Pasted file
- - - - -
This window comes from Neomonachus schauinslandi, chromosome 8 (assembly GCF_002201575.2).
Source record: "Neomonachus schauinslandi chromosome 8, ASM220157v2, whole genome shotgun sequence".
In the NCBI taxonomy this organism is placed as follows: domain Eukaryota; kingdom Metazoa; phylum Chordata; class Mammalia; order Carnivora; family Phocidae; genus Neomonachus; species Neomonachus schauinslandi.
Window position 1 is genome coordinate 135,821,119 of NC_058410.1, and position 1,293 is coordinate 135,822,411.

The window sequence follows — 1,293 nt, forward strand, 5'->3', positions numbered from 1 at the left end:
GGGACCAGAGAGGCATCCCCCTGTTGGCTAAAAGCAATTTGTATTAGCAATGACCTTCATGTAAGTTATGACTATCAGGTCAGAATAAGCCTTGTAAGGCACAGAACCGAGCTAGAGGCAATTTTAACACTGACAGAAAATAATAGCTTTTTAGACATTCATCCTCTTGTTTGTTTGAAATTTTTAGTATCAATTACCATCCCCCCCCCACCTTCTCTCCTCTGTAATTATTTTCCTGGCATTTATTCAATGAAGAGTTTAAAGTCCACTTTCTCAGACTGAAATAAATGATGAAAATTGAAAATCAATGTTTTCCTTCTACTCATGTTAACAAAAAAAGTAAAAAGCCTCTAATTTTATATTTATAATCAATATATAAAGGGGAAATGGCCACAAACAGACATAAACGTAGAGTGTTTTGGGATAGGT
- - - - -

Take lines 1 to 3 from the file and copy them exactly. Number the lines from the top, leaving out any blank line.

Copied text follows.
This window comes from Neomonachus schauinslandi, chromosome 8 (assembly GCF_002201575.2).
Source record: "Neomonachus schauinslandi chromosome 8, ASM220157v2, whole genome shotgun sequence".
In the NCBI taxonomy this organism is placed as follows: domain Eukaryota; kingdom Metazoa; phylum Chordata; class Mammalia; order Carnivora; family Phocidae; genus Neomonachus; species Neomonachus schauinslandi.